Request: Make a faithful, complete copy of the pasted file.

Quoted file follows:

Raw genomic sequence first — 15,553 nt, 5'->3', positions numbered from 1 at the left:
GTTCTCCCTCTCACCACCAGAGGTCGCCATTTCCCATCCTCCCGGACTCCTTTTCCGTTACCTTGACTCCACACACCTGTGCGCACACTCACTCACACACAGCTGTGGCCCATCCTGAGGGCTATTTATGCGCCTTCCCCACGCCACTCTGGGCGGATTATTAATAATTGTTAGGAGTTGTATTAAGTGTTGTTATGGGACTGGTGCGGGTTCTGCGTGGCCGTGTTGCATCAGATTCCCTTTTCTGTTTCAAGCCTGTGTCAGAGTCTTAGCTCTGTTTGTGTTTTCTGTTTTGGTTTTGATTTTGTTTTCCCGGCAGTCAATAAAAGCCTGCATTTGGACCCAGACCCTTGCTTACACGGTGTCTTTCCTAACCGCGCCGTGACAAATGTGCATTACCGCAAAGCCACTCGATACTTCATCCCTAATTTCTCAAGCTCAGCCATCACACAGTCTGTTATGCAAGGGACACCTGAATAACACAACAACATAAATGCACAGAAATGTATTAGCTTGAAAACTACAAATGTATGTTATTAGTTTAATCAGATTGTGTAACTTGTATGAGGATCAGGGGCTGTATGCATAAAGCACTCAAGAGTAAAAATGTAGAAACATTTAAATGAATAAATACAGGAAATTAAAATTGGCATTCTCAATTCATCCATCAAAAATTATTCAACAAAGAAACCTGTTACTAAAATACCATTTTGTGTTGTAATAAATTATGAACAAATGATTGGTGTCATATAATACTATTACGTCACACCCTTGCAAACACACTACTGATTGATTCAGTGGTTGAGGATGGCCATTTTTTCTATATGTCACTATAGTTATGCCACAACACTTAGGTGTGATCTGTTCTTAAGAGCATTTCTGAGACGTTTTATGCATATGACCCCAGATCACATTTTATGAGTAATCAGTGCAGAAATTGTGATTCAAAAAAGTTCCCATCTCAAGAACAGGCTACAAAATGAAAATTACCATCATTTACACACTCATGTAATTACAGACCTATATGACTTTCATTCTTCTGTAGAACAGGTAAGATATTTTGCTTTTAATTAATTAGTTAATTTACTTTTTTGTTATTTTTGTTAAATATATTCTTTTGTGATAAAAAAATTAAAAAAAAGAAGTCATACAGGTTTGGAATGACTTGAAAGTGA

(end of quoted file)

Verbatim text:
Raw genomic sequence first — 15,553 nt, 5'->3', positions numbered from 1 at the left:
GTTCTCCCTCTCACCACCAGAGGTCGCCATTTCCCATCCTCCCGGACTCCTTTTCCGTTACCTTGACTCCACACACCTGTGCGCACACTCACTCACACACAGCTGTGGCCCATCCTGAGGGCTATTTATGCGCCTTCCCCACGCCACTCTGGGCGGATTATTAATAATTGTTAGGAGTTGTATTAAGTGTTGTTATGGGACTGGTGCGGGTTCTGCGTGGCCGTGTTGCATCAGATTCCCTTTTCTGTTTCAAGCCTGTGTCAGAGTCTTAGCTCTGTTTGTGTTTTCTGTTTTGGTTTTGATTTTGTTTTCCCGGCAGTCAATAAAAGCCTGCATTTGGACCCAGACCCTTGCTTACACGGTGTCTTTCCTAACCGCGCCGTGACAAATGTGCATTACCGCAAAGCCACTCGATACTTCATCCCTAATTTCTCAAGCTCAGCCATCACACAGTCTGTTATGCAAGGGACACCTGAATAACACAACAACATAAATGCACAGAAATGTATTAGCTTGAAAACTACAAATGTATGTTATTAGTTTAATCAGATTGTGTAACTTGTATGAGGATCAGGGGCTGTATGCATAAAGCACTCAAGAGTAAAAATGTAGAAACATTTAAATGAATAAATACAGGAAATTAAAATTGGCATTCTCAATTCATCCATCAAAAATTATTCAACAAAGAAACCTGTTACTAAAATACCATTTTGTGTTGTAATAAATTATGAACAAATGATTGGTGTCATATAATACTATTACGTCACACCCTTGCAAACACACTACTGATTGATTCAGTGGTTGAGGATGGCCATTTTTTCTATATGTCACTATAGTTATGCCACAACACTTAGGTGTGATCTGTTCTTAAGAGCATTTCTGAGACGTTTTATGCATATGACCCCAGATCACATTTTATGAGTAATCAGTGCAGAAATTGTGATTCAAAAAAGTTCCCATCTCAAGAACAGGCTACAAAATGAAAATTACCATCATTTACACACTCATGTAATTACAGACCTATATGACTTTCATTCTTCTGTAGAACAGGTAAGATATTTTGCTTTTAATTAATTAGTTAATTTACTTTTTTGTTATTTTTGTTAAATATATTCTTTTGTGATAAAAAAATTAAAAAAAAGAAGTCATACAGGTTTGGAATGACTTGAAAGTGA